Facebook’s name change has been roundly mocked on social media, and perhaps nowhere more so than in Israel: Meta sounds like the Hebrew word for “dead”.
As images of Facebook’s name superimposed on a tombstone were shared online, Dr Nirit Weiss-Blatt, a tech expert, wrote in a tweet directed towards Facebook’s communications team: “In Hebrew, *Meta* means *Dead*.” The author of The Techlash and Tech Crisis Communication aggiunto: “The Jewish community will ridicule this name for years to come.” Meta sounds like the feminine form of the Hebrew word.
Another Twitter user posed the question: “Perhaps that’s a message? Disclaimer: I’m not a conspiracist.” And another wrote: “Maybe Facebook (I guess Meta now?) should have done some focus groups on the rebranding. #FacebookDead"
The Israeli emergency rescue organisation Zaka – whose work includes collecting human remains to ensure a proper Jewish burial – was quoted as reassuring its Twitter followers: “Don’t worry, we’re on it.”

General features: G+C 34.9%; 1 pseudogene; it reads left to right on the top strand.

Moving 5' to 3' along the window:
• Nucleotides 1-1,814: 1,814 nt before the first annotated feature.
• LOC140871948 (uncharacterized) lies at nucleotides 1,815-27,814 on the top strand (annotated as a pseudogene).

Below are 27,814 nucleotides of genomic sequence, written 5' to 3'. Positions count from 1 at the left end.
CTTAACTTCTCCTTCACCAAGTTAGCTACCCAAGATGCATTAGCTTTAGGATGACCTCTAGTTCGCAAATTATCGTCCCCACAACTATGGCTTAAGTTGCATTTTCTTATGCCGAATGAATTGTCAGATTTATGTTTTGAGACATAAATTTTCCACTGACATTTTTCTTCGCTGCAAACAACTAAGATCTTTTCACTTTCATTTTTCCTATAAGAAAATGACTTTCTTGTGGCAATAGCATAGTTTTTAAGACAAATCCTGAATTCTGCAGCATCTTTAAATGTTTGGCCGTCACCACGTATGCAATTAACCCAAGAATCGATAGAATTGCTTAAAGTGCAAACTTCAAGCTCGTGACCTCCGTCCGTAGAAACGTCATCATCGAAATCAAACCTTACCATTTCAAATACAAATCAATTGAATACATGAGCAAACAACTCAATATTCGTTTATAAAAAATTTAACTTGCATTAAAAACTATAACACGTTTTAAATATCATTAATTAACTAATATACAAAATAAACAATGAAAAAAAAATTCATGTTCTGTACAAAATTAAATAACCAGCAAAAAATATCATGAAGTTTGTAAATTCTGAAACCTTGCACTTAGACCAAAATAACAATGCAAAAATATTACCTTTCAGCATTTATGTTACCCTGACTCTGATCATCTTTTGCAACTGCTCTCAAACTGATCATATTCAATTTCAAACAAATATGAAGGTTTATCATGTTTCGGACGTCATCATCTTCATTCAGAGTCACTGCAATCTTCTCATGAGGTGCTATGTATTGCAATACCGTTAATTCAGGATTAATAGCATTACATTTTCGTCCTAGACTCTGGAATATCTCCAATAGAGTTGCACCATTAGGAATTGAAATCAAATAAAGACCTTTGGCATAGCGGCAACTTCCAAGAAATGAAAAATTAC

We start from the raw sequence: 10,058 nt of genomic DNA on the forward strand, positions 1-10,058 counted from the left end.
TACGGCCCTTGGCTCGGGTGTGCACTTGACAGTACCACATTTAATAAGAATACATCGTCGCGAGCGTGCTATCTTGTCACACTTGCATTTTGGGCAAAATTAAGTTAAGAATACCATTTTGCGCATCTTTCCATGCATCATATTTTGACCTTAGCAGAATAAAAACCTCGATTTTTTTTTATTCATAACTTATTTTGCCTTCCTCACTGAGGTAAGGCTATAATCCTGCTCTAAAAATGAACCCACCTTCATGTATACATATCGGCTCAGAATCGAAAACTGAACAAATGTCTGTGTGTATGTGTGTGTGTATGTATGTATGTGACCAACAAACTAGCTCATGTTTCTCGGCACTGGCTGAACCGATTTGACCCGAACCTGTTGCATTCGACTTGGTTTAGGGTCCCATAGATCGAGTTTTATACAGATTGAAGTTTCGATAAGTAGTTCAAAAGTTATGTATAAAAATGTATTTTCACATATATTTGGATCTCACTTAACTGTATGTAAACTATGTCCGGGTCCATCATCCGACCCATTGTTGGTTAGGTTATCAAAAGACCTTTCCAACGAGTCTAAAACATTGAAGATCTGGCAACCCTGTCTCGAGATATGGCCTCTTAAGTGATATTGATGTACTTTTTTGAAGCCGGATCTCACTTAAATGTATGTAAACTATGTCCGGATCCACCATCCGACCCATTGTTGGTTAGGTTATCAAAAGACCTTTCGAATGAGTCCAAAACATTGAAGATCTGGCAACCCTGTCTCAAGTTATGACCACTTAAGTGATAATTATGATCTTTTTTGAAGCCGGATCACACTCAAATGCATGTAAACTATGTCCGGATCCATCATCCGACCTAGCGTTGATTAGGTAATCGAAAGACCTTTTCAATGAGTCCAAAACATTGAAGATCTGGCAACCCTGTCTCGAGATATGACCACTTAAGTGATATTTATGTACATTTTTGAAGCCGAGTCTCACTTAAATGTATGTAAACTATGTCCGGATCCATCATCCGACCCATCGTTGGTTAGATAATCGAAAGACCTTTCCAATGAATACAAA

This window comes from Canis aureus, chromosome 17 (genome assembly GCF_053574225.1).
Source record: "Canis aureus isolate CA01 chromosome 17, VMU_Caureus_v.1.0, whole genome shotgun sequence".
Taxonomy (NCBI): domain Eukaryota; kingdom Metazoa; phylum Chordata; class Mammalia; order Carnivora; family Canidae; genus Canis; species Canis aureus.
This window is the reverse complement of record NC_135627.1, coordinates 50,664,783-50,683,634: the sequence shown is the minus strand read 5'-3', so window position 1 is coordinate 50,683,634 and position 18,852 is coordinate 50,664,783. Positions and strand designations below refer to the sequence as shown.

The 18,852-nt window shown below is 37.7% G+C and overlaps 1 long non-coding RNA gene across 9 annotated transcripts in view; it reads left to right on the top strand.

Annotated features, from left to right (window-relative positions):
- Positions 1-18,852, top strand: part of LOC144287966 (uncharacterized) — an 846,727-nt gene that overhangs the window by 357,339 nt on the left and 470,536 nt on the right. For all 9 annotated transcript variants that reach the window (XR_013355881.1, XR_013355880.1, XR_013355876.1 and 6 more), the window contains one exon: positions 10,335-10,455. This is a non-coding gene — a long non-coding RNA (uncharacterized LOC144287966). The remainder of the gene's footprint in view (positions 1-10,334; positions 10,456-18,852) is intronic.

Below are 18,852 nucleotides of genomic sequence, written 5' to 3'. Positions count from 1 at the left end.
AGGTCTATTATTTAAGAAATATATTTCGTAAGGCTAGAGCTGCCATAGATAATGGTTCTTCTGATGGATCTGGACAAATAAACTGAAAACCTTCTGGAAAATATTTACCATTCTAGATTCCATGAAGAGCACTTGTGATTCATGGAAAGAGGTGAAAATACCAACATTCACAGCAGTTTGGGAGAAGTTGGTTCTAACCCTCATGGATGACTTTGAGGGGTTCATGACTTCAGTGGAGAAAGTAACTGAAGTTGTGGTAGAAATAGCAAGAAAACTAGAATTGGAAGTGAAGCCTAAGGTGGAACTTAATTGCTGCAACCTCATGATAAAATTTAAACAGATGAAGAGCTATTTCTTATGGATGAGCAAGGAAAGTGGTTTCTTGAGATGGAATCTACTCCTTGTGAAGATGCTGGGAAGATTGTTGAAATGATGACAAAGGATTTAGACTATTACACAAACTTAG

It is not the first instance of brands getting lost in translation. When KFC arrived in China in the 1980s with its catchphrase “finger lickin’ good”, it was not met with enthusiasm by the locals. The translation in Mandarin was “eat your fingers off”. tuttavia, no real harm was done and KFC is one of the largest fast-food chains in the country.
Il Facebook rebrand on Thursday was met with laughter of a different kind at a lesser-known Canadian industrial materials company whose share price surged in an apparent case of mistaken identity. Reuters reported that shares in Meta Materials, based in Nova Scotia,jumped 6% in opening trades on the Nasdaq on Friday, after a 26% rise in after-hours trading. Facebook shares were up 1.6%.
Meta Materials specialises in designing materials used in industries including consumer electronics and aerospace and has an estimated market value of $1.3bn (£950m). It remained unclear whether the shares climb was really caused by the similarity in names. One user on the Reddit community dedicated to discussing meta Materials’ stock asked: “Is the (after-hours) price action real, or are people buying MMAT thinking they are getting Facebook for really cheap?"
Whatever the reasons, the company was quick to celebrate its unexpected windfall. George Palikaras, the CEO of Meta Materials, joined in on the fun, tweeting: “On behalf of @Metamaterialtec I would like to cordially welcome @Facebook to the #metaverse."